I loved Aunt Evie! She takes care of animals so much she’s forgotten what humans are all about. Will she ever go on an adventure with Jenny?

Aunt Evie is definitely one of my favorite characters; not only is she in love with animals but she’s also obsessed with tea, something I can definitely relate to. I like the idea of Aunt Evie going on an adventure with Jenny one day, though I’m not sure how she would handle it. I’m afraid if she ever went to a world with magical creatures, she’d start trying to pet all the most dangerous ones.

With your background in theater (Anna studied theater at Sarah Lawrence college), do you ever act out scenes in your novel? If so, which character do you like to play best?

I often read scenes out loud while I’m working on them (which usually makes my dog glare at me and leave the room) but when I was revising the manuscript under deadline for my editor, I went into full theater mode and read the entire book aloud to myself using different voices for all the characters. My favorite to act out was Dr. Bradley since I love doing terrible British accents.

Cheerio! According to your bio, you spend your time teaching, reading, and challenging unicorns to games of hopscotch. So, I’ve got to know. What do you enjoy reading?

While I’ll read pretty much any book that sounds interesting, I adore what I call “light fantasy” where the story is set mostly in our world but there are magical elements to it, books like YOU WISH by Mandy Hubbard and GIMME A CALL by Sarah Mlynowski. I also love more traditional fantasy where I’m swept away into another world, like in PRINCESS ACADEMY by Shannon Hale. And finally, I’ve been a sucker for dystopian since I was a kid; one of my favorites growing up was Z for ZACHARIAH (which gave me nightmares when I re-read it recently!) and THE GIVER by Lois Lowry continues to be one of my all-time favorite books.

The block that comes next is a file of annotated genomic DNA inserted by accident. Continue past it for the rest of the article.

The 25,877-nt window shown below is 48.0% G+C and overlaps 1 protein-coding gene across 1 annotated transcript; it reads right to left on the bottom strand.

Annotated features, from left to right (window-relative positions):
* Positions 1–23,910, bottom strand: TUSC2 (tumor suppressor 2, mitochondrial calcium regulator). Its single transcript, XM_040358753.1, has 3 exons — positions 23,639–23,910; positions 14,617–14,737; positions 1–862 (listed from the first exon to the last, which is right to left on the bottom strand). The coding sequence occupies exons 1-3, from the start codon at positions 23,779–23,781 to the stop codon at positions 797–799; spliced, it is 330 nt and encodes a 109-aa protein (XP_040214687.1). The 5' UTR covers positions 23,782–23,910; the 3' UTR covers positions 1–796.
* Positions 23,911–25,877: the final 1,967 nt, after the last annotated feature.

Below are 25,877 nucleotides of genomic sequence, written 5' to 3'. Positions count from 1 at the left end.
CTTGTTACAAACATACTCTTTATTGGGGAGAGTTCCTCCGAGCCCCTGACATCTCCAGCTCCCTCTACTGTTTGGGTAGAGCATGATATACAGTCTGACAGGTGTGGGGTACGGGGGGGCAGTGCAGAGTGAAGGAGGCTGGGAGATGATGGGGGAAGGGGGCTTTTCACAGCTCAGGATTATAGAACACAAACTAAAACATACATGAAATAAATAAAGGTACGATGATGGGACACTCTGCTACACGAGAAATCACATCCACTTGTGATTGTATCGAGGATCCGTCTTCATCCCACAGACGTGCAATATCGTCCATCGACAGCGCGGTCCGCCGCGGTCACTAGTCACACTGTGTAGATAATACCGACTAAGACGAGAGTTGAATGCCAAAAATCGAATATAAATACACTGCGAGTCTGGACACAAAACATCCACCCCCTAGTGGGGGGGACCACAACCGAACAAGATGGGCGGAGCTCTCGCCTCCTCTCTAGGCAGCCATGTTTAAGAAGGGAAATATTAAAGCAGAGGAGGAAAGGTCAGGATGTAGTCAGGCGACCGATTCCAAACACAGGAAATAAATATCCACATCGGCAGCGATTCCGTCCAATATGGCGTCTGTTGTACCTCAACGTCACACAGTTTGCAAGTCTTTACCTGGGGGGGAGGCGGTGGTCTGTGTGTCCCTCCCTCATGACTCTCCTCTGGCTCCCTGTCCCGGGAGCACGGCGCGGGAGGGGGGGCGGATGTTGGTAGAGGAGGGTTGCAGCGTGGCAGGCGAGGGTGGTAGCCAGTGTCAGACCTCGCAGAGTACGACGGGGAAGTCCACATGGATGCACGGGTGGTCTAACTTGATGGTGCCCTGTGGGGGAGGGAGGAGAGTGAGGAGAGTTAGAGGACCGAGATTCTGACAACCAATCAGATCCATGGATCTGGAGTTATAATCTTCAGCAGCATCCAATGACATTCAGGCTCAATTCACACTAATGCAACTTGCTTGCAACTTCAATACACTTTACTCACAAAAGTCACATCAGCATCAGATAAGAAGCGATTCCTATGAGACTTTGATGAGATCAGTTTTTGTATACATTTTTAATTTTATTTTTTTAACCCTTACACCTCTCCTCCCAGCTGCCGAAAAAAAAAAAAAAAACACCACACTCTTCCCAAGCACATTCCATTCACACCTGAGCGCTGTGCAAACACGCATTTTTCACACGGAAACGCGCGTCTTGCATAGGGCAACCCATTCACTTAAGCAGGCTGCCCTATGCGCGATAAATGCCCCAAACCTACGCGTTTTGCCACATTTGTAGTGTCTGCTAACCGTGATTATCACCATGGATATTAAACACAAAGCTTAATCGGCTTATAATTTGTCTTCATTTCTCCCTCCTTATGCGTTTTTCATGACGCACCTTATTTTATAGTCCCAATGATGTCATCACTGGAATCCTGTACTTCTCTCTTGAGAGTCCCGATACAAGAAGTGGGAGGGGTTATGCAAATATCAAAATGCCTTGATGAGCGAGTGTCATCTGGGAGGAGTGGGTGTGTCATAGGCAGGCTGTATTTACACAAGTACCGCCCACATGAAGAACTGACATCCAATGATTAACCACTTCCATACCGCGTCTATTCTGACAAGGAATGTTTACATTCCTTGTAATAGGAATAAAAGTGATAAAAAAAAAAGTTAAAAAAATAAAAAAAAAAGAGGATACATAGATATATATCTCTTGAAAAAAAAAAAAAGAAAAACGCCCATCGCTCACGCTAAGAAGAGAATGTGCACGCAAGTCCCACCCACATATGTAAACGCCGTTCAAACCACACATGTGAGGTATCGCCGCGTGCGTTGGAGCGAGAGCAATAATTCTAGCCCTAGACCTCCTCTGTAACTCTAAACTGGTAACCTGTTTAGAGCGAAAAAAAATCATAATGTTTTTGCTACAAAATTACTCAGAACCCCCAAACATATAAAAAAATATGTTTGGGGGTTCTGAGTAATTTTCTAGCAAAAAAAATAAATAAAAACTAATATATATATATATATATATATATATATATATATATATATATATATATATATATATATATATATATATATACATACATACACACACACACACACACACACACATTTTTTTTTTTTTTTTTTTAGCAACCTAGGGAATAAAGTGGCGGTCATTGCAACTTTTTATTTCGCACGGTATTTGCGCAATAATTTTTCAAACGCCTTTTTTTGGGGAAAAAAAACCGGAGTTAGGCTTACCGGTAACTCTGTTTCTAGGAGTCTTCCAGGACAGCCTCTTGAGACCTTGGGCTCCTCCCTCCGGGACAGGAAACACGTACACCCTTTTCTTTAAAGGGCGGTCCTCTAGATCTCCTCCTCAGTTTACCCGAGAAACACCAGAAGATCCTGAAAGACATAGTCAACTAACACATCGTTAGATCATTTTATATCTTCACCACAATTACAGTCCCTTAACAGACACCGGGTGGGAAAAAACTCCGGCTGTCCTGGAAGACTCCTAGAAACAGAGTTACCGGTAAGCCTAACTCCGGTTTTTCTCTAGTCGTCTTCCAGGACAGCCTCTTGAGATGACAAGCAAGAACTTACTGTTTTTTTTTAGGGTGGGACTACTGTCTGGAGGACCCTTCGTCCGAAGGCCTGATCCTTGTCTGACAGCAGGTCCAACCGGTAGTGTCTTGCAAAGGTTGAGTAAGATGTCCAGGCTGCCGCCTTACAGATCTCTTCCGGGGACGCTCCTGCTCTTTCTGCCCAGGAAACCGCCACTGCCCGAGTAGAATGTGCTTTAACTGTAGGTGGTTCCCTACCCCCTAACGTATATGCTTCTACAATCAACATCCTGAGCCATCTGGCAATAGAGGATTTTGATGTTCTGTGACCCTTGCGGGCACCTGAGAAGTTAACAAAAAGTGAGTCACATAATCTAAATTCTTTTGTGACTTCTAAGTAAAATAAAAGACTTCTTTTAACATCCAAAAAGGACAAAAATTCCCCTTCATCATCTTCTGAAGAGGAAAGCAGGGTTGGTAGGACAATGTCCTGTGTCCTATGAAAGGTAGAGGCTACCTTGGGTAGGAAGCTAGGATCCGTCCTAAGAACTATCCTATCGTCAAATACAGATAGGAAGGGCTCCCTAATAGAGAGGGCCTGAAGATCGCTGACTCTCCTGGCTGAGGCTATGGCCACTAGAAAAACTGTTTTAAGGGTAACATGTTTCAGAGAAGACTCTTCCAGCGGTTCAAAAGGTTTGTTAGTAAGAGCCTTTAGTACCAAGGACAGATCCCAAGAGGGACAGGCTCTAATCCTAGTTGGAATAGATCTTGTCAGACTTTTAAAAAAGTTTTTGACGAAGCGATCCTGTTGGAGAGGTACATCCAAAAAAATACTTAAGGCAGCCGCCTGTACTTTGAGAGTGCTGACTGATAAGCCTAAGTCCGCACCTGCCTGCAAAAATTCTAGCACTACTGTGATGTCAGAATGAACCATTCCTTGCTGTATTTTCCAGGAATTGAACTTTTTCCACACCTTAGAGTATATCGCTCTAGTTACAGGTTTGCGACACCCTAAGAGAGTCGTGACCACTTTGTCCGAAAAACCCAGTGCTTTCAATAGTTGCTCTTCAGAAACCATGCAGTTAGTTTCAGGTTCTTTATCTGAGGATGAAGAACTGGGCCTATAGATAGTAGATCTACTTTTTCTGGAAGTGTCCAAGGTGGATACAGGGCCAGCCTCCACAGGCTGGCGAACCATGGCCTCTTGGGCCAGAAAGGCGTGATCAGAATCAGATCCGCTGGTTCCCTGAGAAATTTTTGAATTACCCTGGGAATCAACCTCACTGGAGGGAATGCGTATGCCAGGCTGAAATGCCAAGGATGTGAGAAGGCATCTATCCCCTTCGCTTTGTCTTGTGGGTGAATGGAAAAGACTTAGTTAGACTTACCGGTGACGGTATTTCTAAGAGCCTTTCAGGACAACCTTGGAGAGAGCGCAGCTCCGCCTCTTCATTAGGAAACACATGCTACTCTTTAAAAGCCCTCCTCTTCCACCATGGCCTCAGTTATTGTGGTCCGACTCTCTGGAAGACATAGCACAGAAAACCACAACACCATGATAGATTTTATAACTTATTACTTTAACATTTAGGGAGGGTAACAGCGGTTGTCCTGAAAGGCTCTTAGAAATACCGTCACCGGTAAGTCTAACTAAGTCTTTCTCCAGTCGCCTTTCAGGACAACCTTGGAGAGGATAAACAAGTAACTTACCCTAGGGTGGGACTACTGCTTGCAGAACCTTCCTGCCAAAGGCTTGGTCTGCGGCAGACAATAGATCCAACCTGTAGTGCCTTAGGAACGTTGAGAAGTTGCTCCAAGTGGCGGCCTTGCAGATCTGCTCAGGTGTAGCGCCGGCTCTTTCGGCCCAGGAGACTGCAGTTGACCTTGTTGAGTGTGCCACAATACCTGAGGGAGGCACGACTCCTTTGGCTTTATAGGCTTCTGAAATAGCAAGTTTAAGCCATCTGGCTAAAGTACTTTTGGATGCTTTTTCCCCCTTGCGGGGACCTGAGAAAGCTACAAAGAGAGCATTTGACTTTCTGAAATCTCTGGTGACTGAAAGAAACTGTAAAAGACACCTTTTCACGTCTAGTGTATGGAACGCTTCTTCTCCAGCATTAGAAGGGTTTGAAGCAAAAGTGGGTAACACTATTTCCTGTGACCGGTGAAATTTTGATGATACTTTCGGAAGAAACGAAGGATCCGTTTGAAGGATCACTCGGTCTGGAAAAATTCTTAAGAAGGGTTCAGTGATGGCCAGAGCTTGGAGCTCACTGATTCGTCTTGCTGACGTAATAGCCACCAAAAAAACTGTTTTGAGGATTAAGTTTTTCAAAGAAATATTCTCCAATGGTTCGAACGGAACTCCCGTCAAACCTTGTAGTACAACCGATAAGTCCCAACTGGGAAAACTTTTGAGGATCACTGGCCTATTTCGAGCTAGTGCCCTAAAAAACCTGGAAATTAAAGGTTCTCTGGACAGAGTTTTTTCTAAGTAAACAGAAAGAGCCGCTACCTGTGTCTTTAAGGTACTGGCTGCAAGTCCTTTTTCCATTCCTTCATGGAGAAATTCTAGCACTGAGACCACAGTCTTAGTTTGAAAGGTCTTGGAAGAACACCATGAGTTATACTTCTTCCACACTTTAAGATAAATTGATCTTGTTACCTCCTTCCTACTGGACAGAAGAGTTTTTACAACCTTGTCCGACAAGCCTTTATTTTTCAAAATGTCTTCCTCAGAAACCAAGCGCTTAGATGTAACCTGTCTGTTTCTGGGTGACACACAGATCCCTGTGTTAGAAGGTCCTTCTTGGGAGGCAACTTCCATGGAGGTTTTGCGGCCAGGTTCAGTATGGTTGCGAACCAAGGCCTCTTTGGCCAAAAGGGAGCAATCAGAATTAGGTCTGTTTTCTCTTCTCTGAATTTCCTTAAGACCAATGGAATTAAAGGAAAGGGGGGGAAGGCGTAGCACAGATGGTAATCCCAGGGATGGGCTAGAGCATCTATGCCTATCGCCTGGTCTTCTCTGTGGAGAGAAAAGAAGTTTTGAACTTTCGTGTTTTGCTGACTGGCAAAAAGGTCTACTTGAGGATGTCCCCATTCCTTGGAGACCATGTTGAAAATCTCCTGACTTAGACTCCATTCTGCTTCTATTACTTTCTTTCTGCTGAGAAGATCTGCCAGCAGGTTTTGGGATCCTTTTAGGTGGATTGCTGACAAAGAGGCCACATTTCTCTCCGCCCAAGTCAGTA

Okay, I do need to know about the unicorns. Are they hopping on one leg or three? Because three really seems like an unfair advantage to me.

I was imagining they were hopping on one leg, since that’s the most unnatural position I can think of for a unicorn! I don’t think there are any solid rules for unicorn hopscotch, though I’ve heard rumors that the National Unicorn Sports Association is trying to implement some.

Jenny uses cheesy sayings quite effectively in the magic kingdoms she visits. What’s your favorite? And does it work in real life?

I can’t think of specific cheesy sayings that I use, though I know I’m always saying things that make people laugh and groan at the same time. I wonder if that means pretty much everything I say is cheesy?

Just keep on, keeping on, Anna. It’s all good. No worries. <cough> Tell us about your writing process. Outliner? Pantser? Outpantser?

I’m a panster at heart. I like to forge ahead with an idea without much of a plan, though I do try to keep an endpoint and the character’s emotional arc in mind as I draft. Once I have the draft to a point where I’m happy with it, I go through and make an outline to help me see the shape of the story, if there are any holes in the plot, etc. Then I use the outline to help me rearrange and revise the manuscript.

What’s next for you? Will Jenny go on more adventures? Perhaps a series of adventures?

Hm, I feel like your question might be fishing for a specific kind of answer…Let’s just say that I’d be thrilled to be able to send Jenny on more adventures, and I hope to have the chance to do that in the future.

To learn more about Anna and MY VERY UNFAIRY TALE LIFE visit: www.annastan.com; Book trailer: http://youtu.be/ITDm9c0OXts

Leave a comment below to win a copy of MY VERY UNFAIRY TALE LIFE!

Karen B. Schwartz leads a fairy tale life with a handsome prince, two impish elves, and a feline familiar. She also writes contemporary middle-grade novels just to keep it real.